The attempt to combine both schools of thought and thus balance the respective disadvantages has often been made. An example of this would be Kant’s “Critique of Pure Reason”.
Criticism (Immanuel Kant)
Immanuel Kant (1724 – 1804) first made a basic division of judgements:
- Analytical judgements can be concluded solely from thinking, i.e. the analysis of a concept (and its properties), e.g. “bachelors are unmarried.”
- In synthetic judgements, several concepts must be brought together (composition of statements -> addition of experience), e.g. “Yesterday the street was wet.”
- Judgments a priori can be justified without the addition of experience, e.g. “The sum of the interior angles in the triangle is 180°.”
- Statements a posteriori need experience, e.g. “The orbital period of the moon around the earth takes 28 days.”
Bringing these distinctions together, he came across the following four cases:
- Synthetic judgements a posteriori correspond to the empiricists’ induction.
- Analytical judgements a priori make use of the deduction of the rationalists.
- Analytical judgements a posteriori are not meaningful.
- Synthetic judgements a priori are controversial: rationalists think they exist, empiricists claim the opposite.
But how did Kant himself answer the question? He said “yes”. In principle, synthetic judgements a priori do not exist, except for space, time and causality as innate ideas of thought. Kant described this idea in more detail in his “Critique of Pure Reason”. His main statements were:
- the necessity of experience and mind for cognition
- the dependence of our cognition on innate ideas -> beyond this we cannot think
Immanuel Kant wanted to establish the structure and limits of human cognition. In his work, he focused on the subjective perception/knowledge of human beings. And he came to a significant conclusion: “It is not the perception that depends on the nature of the object, but the object that depends on the nature of the faculty of perception.” This reversal of our understanding of cognition is also known as the “Copernican turn”.
In the starting point, Kant agreed with the empiricist Hume that we owe our knowledge to sense perceptions; but important conditions for how we perceive the world also lie in our reason. Accordingly, there are certain conditions within us that help determine our perceptions of the world. He called these conditions “forms of knowledge a priori (before all experience)” and distinguished the “forms of perception” (time and space) from the “forms of thought” (the 12 categories of pure understanding). This gave rise to his so-called “transcendental philosophy” (transcendent = lying before all subjective experience and making the knowledge of objects in itself possible in the first place).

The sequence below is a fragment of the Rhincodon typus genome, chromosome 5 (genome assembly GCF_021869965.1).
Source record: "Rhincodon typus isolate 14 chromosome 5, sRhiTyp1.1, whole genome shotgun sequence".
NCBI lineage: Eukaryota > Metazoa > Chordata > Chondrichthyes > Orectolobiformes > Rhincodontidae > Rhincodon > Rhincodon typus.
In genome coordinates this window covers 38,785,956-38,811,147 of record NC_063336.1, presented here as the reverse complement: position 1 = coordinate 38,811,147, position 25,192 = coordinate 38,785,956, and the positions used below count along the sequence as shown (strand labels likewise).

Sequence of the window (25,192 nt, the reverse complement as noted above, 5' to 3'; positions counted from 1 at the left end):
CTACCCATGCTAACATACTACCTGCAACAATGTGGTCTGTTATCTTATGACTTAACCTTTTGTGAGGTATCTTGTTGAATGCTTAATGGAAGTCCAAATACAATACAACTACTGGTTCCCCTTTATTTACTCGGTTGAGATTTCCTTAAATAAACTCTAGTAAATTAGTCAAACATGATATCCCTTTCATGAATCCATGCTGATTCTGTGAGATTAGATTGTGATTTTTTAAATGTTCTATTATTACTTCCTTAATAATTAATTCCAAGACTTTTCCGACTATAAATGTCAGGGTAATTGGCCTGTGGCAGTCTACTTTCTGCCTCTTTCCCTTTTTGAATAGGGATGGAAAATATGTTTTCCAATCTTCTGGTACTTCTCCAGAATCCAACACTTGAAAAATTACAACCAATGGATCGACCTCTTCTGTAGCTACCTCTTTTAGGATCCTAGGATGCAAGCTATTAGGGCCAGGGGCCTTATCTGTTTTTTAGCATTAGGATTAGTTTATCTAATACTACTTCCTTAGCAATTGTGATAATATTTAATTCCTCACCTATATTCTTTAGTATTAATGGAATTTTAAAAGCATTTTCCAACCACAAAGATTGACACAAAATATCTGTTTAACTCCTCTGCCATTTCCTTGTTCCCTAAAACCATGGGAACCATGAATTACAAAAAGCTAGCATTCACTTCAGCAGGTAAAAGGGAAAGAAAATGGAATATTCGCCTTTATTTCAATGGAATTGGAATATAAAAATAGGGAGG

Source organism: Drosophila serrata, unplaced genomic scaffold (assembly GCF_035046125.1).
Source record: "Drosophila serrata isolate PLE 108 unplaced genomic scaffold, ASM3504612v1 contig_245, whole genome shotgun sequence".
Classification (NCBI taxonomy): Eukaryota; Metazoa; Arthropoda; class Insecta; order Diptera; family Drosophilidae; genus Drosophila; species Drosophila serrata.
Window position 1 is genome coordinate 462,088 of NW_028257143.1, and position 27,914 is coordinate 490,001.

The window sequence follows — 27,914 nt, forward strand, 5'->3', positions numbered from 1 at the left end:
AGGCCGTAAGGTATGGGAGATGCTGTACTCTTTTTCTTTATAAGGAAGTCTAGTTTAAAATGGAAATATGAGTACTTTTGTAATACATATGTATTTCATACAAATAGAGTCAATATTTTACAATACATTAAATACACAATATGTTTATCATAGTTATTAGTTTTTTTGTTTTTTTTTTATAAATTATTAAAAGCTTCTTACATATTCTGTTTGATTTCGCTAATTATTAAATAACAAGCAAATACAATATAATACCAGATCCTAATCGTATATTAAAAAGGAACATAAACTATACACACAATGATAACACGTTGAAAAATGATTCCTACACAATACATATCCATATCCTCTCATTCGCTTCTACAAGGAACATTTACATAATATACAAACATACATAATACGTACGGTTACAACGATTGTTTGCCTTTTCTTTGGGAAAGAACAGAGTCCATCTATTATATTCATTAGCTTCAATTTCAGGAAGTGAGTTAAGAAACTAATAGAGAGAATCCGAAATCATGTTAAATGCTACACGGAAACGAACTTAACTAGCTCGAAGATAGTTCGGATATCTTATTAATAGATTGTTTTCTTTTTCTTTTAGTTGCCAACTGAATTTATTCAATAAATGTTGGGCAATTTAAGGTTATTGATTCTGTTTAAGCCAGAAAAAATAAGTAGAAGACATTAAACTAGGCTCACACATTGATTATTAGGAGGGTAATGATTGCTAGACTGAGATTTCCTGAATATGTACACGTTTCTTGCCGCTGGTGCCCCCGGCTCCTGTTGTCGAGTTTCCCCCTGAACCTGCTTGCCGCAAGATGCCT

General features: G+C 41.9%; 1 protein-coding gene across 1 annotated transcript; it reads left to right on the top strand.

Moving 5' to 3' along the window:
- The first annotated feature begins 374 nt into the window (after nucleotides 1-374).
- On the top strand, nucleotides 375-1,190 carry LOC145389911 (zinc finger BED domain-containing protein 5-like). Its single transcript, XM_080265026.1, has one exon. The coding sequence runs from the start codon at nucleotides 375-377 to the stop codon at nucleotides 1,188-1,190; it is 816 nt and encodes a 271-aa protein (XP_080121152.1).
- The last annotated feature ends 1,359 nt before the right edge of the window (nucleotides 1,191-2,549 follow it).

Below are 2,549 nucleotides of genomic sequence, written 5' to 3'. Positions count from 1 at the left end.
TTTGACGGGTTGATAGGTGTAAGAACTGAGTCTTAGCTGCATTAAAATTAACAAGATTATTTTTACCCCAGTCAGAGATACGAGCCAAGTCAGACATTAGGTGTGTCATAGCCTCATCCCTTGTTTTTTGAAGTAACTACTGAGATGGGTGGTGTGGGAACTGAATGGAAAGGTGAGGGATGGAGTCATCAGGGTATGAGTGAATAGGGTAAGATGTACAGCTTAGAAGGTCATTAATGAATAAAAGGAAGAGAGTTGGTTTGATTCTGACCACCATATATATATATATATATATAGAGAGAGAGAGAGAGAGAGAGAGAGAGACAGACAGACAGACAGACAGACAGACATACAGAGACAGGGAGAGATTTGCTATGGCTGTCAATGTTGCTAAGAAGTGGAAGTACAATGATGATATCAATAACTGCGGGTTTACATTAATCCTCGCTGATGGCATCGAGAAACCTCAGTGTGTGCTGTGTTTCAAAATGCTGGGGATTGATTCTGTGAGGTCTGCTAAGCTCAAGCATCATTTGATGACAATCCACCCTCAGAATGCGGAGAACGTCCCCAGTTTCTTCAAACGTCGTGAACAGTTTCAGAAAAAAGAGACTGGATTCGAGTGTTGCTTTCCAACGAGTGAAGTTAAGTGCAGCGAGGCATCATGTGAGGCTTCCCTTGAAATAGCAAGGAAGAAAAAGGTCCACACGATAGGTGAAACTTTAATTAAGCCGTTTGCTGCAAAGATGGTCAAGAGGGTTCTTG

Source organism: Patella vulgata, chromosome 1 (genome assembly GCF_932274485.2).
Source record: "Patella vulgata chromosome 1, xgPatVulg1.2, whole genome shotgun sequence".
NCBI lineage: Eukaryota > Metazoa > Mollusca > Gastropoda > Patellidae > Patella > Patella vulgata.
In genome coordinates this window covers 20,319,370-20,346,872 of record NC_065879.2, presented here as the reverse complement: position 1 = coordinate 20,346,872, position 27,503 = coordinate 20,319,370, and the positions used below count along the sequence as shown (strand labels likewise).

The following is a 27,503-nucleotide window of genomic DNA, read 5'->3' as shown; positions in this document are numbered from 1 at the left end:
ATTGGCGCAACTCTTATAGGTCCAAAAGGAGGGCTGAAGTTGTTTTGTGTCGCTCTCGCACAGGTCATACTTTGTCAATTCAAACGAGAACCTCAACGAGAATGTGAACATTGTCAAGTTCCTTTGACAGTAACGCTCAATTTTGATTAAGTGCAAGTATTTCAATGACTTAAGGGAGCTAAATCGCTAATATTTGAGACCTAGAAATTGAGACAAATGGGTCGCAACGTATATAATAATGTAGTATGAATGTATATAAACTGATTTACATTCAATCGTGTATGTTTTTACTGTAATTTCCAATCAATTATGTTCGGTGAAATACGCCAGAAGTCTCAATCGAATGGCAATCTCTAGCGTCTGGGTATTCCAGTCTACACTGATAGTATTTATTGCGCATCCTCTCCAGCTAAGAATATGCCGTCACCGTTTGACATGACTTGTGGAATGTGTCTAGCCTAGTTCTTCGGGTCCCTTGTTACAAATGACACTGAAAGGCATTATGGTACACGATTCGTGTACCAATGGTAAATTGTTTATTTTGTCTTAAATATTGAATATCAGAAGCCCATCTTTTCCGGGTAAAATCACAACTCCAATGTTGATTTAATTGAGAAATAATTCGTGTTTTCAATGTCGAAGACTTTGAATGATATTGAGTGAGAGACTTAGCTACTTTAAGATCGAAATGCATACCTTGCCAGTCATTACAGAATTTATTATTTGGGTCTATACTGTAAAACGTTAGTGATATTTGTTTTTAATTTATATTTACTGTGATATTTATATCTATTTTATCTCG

In concrete terms, this means that although the senses provide the material for cognition by perceiving appearances of things, the things themselves are not recognisable because we automatically and inevitably impose a structure on them with time and space (transcendental aesthetics). The mind must now form judgements from the experiences in order to arrive at knowledge. To do this, it connects objects of perception with concepts by applying the 12 categories of pure understanding. Here, the thing in itself is also not recognisable (transcendental logic). In this sense, time, space and causality are, according to Kant, primarily properties of our consciousness, not of the world in itself.
Because of this distortion of reality, Kant sees it as necessary to establish principles for the correct use of reason. According to him, reason must not be purely speculative, but must always be used practically (-> 4 Kantian Questions). Philosophy should be based on science and opposites (e.g. rational – empirical).
Final note: This article was written in preparation for my oral examination in ethics. General tips for the oral exams can be found here.
More on ETHICS EXPLAINED
- Part 2: Moral principles